Thank you for your question in regards to tattoo removal. One treatment will not remove your tattoo. Several treatments are required and the number of treatments needed are based on skin type, location of tattoo and ink color. To be sure what is best for you, see two or more board-certified providers in your area for a complete evaluation to make sure you are a good candidate and that it is safe for you to have treatment. I hope this helps.
Even with advanced technology Pico lasers it can still take approximately 4-6 sessions to remove a tattoo. It does vary person to person, but tattoo removal is a process and requires multiple treatments.
Dr. Daniel Ritacca
This type of tattoo requires multiple laser tattoo removal session and it is difficult to predict how many sessions it would take for complete removal. It appears that there may be some colors other than black in the tattoo which could make it more difficult to remove. Fractional ablative lasers combined with Q-Swtiched or PicoSecond laser can remove this type of tattoo more quickly.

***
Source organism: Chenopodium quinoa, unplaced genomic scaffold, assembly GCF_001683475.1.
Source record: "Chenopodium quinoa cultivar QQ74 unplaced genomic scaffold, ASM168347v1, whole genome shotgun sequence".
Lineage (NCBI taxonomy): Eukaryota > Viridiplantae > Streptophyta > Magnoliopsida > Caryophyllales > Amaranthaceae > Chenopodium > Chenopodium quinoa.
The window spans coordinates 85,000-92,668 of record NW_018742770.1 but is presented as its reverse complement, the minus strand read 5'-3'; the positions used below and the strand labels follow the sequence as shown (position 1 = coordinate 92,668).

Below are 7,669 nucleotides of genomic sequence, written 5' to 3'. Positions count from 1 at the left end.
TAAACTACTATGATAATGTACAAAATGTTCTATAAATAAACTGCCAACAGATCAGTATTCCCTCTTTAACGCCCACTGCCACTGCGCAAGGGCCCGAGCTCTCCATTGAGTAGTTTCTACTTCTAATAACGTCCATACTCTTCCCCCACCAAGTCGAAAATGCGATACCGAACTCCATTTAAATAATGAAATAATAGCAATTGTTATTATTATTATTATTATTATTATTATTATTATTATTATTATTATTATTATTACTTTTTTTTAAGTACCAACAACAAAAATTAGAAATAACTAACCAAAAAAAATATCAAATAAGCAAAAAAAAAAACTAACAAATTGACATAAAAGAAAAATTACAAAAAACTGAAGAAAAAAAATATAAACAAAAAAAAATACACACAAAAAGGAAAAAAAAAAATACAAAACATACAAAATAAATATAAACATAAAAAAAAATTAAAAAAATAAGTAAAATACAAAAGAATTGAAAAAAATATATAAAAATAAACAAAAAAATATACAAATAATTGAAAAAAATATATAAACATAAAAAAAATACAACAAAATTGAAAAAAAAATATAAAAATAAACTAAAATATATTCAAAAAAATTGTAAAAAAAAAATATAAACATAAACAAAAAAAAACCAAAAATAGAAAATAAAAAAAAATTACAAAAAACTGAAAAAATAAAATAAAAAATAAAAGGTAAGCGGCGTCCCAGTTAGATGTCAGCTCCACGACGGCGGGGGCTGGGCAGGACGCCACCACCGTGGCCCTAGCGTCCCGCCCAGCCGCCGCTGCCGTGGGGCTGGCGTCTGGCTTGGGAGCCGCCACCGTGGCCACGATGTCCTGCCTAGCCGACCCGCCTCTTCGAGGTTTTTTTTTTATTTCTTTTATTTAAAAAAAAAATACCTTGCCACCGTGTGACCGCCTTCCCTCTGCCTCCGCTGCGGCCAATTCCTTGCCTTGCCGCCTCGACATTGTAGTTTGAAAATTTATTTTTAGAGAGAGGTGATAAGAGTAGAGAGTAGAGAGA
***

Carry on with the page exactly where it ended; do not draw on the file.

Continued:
Laser removal of a professional tattoo requires an average of 10 treatments, II don't think that a single treatment will eliminate this tattoo.
One treatment would be unlikely. With our experience with all black ink tattoos and the Enlighten, usually it is 3-5 treatments total. The number of treatments depends on the density of ink and age of the tattoo. The older the tattoo, the more faded it is usually and easier to remove. There was an ink that was developed that could be removed much easier (I believe it was called Freedom Ink) but I don't believe tattoo artists liked it or it would put other inks out of business...not sure what happened but boy it would be nice to have that type of ink!
You should do fine with laser tattoo removal. This design appears to be somewhat amateur in that there is not a high density of ink particles so hopefully it would only take a handful of treatments with the "average" powered Nd:Yag Q switch laser. Have sessions done 6 to 8 weeks apart given the location on a distal extremity.
Lisa Vuich, MD